Vets and Physicians Find Research Parallels

The New York Times—September 10, 2012

Once a narrow trail traveled by a few hardy pioneers, the road connecting veterinary colleges and human medical institutions has become a busy thoroughfare over the last five years or so, with a steady flow of researchers representing a wide variety of medical disciplines on both sides.


The growing realization that vets and medical doctors may have very good reasons to talk to one another has led to a host of collaborative research projects aimed at speeding the journey from lab to human clinical trials and, in the end, producing a result that can be applied to human and animal patients alike.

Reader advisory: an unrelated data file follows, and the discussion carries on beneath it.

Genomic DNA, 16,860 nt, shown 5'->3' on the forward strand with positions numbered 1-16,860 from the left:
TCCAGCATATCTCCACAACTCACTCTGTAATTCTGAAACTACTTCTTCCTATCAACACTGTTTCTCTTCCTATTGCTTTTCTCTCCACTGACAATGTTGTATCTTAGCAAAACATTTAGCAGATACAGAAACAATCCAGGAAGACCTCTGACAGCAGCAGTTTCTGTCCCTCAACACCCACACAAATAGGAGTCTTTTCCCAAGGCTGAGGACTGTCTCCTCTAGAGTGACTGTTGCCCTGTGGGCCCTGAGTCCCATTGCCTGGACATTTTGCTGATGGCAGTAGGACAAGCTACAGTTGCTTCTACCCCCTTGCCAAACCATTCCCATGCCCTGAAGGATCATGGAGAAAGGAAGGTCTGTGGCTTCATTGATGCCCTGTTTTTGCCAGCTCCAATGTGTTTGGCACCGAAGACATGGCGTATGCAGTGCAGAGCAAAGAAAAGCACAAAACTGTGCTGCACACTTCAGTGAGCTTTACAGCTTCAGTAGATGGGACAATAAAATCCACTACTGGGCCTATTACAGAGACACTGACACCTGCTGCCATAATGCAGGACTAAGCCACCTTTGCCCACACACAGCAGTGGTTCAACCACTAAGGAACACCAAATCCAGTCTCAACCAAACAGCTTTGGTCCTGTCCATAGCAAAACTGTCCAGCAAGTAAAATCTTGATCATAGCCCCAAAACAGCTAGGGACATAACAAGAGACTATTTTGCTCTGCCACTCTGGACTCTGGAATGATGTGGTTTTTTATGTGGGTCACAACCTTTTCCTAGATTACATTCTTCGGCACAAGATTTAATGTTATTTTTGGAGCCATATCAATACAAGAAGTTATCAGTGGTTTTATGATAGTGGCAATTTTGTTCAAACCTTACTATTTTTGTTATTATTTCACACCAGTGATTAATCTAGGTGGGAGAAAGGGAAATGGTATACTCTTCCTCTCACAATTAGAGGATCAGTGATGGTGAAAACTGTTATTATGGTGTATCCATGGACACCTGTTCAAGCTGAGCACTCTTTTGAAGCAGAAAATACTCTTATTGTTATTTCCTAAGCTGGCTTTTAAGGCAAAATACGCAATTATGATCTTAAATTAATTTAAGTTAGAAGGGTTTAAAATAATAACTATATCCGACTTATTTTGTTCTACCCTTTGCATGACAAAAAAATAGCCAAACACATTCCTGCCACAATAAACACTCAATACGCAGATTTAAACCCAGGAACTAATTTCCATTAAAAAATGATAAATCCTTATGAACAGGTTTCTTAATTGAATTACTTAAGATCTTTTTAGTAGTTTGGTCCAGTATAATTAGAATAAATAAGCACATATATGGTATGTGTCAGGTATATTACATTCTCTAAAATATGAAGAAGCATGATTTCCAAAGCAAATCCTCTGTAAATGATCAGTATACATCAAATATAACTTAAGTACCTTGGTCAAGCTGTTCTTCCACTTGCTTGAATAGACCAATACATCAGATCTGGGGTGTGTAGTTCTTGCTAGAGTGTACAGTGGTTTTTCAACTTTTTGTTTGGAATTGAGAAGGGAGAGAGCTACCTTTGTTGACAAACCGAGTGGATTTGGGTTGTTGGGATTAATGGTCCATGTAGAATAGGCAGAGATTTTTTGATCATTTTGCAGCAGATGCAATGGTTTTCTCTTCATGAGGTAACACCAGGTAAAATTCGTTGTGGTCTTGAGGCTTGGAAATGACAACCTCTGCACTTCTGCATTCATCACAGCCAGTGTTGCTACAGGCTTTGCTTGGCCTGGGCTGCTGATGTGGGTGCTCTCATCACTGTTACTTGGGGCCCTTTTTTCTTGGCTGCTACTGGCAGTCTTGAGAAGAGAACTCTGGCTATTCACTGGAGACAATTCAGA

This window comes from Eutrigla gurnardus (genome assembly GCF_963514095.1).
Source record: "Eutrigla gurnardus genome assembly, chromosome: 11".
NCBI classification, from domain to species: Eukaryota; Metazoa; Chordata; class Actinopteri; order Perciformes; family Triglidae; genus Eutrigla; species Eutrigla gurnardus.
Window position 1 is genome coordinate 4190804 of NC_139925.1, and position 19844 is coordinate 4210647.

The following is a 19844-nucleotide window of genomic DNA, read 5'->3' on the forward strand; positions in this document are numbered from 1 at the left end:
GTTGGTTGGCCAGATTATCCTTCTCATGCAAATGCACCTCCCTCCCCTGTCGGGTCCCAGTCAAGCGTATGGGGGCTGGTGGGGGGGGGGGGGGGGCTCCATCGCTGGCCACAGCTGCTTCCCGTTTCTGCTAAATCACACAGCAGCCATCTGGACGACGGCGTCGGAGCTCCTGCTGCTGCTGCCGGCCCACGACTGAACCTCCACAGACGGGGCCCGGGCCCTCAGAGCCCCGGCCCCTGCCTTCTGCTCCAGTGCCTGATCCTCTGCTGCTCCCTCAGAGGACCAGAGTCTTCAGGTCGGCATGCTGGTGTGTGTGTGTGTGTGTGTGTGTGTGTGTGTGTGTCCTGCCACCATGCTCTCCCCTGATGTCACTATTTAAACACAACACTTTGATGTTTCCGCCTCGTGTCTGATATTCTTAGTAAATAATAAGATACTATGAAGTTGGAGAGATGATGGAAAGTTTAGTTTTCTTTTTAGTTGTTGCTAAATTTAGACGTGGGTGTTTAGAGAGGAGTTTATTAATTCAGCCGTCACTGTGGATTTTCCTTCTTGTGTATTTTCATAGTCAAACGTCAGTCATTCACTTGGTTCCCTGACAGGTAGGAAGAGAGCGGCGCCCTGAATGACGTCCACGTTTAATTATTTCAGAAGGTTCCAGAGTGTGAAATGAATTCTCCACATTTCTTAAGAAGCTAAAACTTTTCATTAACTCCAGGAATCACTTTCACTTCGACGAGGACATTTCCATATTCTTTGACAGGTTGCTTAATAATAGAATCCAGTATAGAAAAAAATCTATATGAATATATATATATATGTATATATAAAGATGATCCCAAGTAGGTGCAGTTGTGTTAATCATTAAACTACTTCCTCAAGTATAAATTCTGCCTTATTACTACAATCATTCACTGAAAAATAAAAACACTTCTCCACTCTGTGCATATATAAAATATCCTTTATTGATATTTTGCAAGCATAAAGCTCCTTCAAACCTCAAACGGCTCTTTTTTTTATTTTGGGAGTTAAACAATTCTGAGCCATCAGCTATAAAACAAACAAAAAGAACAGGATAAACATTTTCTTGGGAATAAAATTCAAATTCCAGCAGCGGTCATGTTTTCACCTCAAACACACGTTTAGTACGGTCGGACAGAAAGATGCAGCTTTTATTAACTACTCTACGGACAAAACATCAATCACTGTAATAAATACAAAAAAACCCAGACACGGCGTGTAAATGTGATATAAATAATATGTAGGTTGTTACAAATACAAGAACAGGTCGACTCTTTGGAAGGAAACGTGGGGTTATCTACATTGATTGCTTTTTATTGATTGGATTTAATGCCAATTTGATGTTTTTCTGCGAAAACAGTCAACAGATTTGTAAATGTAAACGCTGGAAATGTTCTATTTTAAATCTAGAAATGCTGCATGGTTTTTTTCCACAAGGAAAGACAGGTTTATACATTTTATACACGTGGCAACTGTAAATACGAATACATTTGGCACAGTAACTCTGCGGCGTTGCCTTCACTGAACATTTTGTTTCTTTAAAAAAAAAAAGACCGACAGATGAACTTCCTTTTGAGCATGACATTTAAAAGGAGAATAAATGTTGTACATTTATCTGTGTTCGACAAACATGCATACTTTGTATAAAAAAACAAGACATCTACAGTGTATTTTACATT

The big bet is that veterinary science and human medical science can combine to achieve efficiencies that translate across species. In some instances, this has already happened.

Dr. Hollis G. Potter, head of magnetic resonance imaging at Hospital for Special Surgery in Manhattan, has been working with Dr. Lisa A. Fortier of Cornell University’s college of veterinary medicine to analyze meniscus injuries using sheep.

Quantitative M.R.I. techniques like ultrashort echo-time imaging makes it possible to see how knee tissue heals, and how much stress it can stand after surgical repair, information that has immediate application for the human knee. “In just a couple of years, we’ve taken this process from sheep to humans,” Dr. Potter said.

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